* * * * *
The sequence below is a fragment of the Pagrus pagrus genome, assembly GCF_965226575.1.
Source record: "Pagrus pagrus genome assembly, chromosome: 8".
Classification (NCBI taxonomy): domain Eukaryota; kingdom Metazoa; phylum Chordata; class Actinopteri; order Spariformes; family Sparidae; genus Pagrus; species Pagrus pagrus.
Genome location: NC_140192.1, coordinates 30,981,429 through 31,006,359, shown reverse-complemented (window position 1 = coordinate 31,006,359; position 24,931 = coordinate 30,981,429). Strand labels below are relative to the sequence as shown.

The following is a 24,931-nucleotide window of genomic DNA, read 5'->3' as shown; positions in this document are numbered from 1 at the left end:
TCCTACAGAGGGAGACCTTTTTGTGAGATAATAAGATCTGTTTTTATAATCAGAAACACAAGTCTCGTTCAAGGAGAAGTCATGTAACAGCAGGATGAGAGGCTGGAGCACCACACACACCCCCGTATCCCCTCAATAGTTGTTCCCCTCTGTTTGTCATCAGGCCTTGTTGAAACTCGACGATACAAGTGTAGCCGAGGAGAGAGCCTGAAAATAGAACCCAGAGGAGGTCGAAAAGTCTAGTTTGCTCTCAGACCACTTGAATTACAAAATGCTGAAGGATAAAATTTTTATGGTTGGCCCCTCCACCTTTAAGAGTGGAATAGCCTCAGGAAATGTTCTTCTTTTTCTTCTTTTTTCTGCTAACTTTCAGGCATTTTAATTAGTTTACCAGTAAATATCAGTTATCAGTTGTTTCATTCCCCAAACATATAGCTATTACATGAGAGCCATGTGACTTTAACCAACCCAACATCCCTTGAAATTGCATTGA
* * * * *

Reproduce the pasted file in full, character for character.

The sequence below is a fragment of the Pagrus pagrus genome, assembly GCF_965226575.1.
Source record: "Pagrus pagrus genome assembly, chromosome: 8".
Classification (NCBI taxonomy): domain Eukaryota; kingdom Metazoa; phylum Chordata; class Actinopteri; order Spariformes; family Sparidae; genus Pagrus; species Pagrus pagrus.
Genome location: NC_140192.1, coordinates 30,981,429 through 31,006,359, shown reverse-complemented (window position 1 = coordinate 31,006,359; position 24,931 = coordinate 30,981,429). Strand labels below are relative to the sequence as shown.

The following is a 24,931-nucleotide window of genomic DNA, read 5'->3' as shown; positions in this document are numbered from 1 at the left end:
TCCTACAGAGGGAGACCTTTTTGTGAGATAATAAGATCTGTTTTTATAATCAGAAACACAAGTCTCGTTCAAGGAGAAGTCATGTAACAGCAGGATGAGAGGCTGGAGCACCACACACACCCCCGTATCCCCTCAATAGTTGTTCCCCTCTGTTTGTCATCAGGCCTTGTTGAAACTCGACGATACAAGTGTAGCCGAGGAGAGAGCCTGAAAATAGAACCCAGAGGAGGTCGAAAAGTCTAGTTTGCTCTCAGACCACTTGAATTACAAAATGCTGAAGGATAAAATTTTTATGGTTGGCCCCTCCACCTTTAAGAGTGGAATAGCCTCAGGAAATGTTCTTCTTTTTCTTCTTTTTTCTGCTAACTTTCAGGCATTTTAATTAGTTTACCAGTAAATATCAGTTATCAGTTGTTTCATTCCCCAAACATATAGCTATTACATGAGAGCCATGTGACTTTAACCAACCCAACATCCCTTGAAATTGCATTGA